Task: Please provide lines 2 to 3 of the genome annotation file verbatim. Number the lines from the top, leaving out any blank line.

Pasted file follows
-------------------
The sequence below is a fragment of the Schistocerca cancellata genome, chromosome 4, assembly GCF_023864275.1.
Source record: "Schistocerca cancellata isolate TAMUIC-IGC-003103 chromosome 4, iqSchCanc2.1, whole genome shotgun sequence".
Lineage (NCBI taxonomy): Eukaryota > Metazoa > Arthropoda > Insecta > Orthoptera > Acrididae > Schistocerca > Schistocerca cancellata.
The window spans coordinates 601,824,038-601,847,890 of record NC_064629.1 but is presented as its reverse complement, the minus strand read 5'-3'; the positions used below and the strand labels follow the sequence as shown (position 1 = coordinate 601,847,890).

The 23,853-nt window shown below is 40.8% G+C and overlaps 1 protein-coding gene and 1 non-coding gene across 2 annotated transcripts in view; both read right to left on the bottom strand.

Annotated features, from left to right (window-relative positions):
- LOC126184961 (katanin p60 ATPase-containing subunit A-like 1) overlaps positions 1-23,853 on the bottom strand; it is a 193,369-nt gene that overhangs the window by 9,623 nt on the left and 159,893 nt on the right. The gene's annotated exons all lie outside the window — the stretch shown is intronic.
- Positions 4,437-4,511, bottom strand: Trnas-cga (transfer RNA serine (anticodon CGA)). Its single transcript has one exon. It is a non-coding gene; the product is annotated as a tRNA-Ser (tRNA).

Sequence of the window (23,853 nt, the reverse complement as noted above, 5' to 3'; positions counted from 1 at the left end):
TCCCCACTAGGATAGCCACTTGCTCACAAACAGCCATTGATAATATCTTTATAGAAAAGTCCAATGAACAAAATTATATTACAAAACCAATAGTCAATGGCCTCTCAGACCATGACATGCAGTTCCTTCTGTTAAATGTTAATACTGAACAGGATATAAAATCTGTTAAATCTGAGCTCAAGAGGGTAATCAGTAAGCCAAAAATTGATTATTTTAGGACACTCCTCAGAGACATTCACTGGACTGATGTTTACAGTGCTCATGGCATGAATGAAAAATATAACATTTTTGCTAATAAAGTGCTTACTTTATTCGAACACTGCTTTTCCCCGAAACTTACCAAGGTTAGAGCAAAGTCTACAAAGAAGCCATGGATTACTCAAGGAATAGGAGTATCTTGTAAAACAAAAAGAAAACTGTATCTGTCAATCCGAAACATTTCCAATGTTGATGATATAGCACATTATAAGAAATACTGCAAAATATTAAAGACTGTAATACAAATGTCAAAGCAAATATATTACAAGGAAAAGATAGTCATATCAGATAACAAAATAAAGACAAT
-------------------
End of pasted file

Source record: "Schistocerca cancellata isolate TAMUIC-IGC-003103 chromosome 4, iqSchCanc2.1, whole genome shotgun sequence".
Lineage (NCBI taxonomy): Eukaryota > Metazoa > Arthropoda > Insecta > Orthoptera > Acrididae > Schistocerca > Schistocerca cancellata.